Mayor Soglin on avoiding fiscal cliff - WQOW TV: Eau Claire, WI NEWS18 News, Weather, and Sports

Mayor Soglin on avoiding fiscal cliff: Close offshore tax loopholes

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MADISON (WKOW) -- With the deadline for Congress to make a decision on the so-called fiscal cliff, politicians from all levels are commenting on how Washington lawmakers can avoid it.

On Thursday, Madison Mayor Paul Soglin, along with the Wisconsin Public Interest Research Group (WISPIRG), pointed out what they say is a clear first step to avoid the fiscal cliff. They say the step it so close offshore tax loopholes.

"Let's understand, that fixing the tax loopholes for the wealthy, by providing responsible taxes for revenues, for the federal government, we are going to take a significant step in making this a better nation, a stronger nation," Mayor Soglin said.

WISPIRG says that many of America's largest corporations and wealthiest individuals use accounting gimmicks to shift profits made in America to offshore tax havens, where they pay little to no taxes. WISPIRG says that tax avoidance costs the federal government $150 billion in tax revenue each year.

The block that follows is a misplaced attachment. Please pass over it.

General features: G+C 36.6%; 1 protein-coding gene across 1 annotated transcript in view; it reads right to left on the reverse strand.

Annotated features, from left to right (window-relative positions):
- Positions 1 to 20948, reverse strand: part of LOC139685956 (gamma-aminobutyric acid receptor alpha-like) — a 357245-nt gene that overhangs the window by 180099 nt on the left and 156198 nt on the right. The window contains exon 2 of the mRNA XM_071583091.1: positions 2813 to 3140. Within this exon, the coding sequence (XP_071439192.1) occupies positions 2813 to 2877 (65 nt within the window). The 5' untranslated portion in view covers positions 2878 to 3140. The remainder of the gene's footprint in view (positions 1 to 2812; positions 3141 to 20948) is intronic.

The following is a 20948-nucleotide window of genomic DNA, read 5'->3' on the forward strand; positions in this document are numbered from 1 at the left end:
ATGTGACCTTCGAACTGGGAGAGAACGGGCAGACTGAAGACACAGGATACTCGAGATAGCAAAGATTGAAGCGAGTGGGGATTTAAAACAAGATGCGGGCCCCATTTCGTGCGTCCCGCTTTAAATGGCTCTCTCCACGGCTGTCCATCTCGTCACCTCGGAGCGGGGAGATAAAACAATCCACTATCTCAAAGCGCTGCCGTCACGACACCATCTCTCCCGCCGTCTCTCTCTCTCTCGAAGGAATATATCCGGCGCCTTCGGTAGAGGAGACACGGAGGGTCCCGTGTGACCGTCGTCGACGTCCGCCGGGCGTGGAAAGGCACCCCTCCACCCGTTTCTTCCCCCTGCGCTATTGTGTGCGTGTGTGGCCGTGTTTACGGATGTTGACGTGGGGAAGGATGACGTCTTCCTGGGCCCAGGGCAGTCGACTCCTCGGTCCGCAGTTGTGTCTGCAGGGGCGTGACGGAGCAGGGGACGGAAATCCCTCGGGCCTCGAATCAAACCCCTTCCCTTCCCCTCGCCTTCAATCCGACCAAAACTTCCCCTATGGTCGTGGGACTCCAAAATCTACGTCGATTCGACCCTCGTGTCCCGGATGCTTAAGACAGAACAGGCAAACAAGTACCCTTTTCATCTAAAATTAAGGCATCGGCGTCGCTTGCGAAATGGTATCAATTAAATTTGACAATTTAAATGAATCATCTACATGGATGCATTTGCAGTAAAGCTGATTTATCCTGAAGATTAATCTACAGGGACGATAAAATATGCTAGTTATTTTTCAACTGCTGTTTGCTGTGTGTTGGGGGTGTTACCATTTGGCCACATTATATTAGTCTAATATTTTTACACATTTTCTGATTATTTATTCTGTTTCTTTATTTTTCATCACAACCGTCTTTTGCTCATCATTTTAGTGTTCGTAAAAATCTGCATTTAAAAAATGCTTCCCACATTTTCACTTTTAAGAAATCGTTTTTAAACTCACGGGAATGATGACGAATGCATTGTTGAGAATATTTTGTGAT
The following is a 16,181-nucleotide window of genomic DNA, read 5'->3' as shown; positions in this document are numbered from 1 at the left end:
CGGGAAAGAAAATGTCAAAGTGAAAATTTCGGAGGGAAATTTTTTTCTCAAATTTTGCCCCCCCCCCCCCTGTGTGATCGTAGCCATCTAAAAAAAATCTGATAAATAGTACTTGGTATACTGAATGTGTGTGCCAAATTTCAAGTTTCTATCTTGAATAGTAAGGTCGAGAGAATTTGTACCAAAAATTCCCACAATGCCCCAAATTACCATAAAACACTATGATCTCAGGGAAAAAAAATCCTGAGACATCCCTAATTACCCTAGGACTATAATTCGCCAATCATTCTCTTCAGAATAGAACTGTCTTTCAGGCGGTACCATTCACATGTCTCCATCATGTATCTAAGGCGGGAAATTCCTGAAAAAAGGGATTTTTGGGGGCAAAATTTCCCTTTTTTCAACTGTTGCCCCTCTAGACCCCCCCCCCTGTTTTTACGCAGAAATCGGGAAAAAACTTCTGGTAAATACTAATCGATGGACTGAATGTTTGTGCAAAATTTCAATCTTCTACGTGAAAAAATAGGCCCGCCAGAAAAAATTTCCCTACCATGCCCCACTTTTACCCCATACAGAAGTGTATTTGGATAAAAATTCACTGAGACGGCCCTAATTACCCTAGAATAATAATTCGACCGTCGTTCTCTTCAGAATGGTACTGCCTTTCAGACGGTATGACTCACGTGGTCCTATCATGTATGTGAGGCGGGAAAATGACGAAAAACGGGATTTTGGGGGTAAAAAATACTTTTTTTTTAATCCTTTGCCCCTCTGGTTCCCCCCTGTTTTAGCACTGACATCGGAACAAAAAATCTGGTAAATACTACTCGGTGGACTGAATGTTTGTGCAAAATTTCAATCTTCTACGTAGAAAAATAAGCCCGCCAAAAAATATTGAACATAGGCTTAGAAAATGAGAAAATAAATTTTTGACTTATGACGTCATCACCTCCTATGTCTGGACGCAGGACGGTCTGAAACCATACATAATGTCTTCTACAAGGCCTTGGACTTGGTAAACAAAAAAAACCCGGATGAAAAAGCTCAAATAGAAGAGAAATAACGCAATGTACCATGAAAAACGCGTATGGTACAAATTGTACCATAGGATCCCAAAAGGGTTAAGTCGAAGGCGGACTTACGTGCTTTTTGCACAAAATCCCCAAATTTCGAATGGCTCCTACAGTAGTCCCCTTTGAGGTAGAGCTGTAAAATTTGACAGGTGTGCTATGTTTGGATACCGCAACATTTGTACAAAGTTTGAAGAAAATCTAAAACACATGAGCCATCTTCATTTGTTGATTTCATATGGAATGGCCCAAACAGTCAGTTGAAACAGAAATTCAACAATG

"When corporations exploit offshore tax loopholes to skip out of paying their bill, the rest of us are left to pick up their tab in the form of higher taxes, cuts to key public services, or escalating national debt," Joe Rasmussen, Program Associate for WISPIRG, said. "Right now, this kind of tax dodging is perfectly legal, but it's not fair and it's time to put an end to it."

On Thursday, WISPIRG released 16 specific ways the money lost each year to tax havens could be spent. The fact sheet is titled, "What America Could Do With $150 Billion Lost to Tax Havens." You can view it by clicking here.

"There are some tough budget decisions ahead, but closing the offshore tax loopholes that let large companies shift their tax burden to the rest of us should be an easy one," Rasmussen said.

If an agreement from Congress isn't reached by the end of the year, it would result in automatic tax increases and drastic spending cuts.

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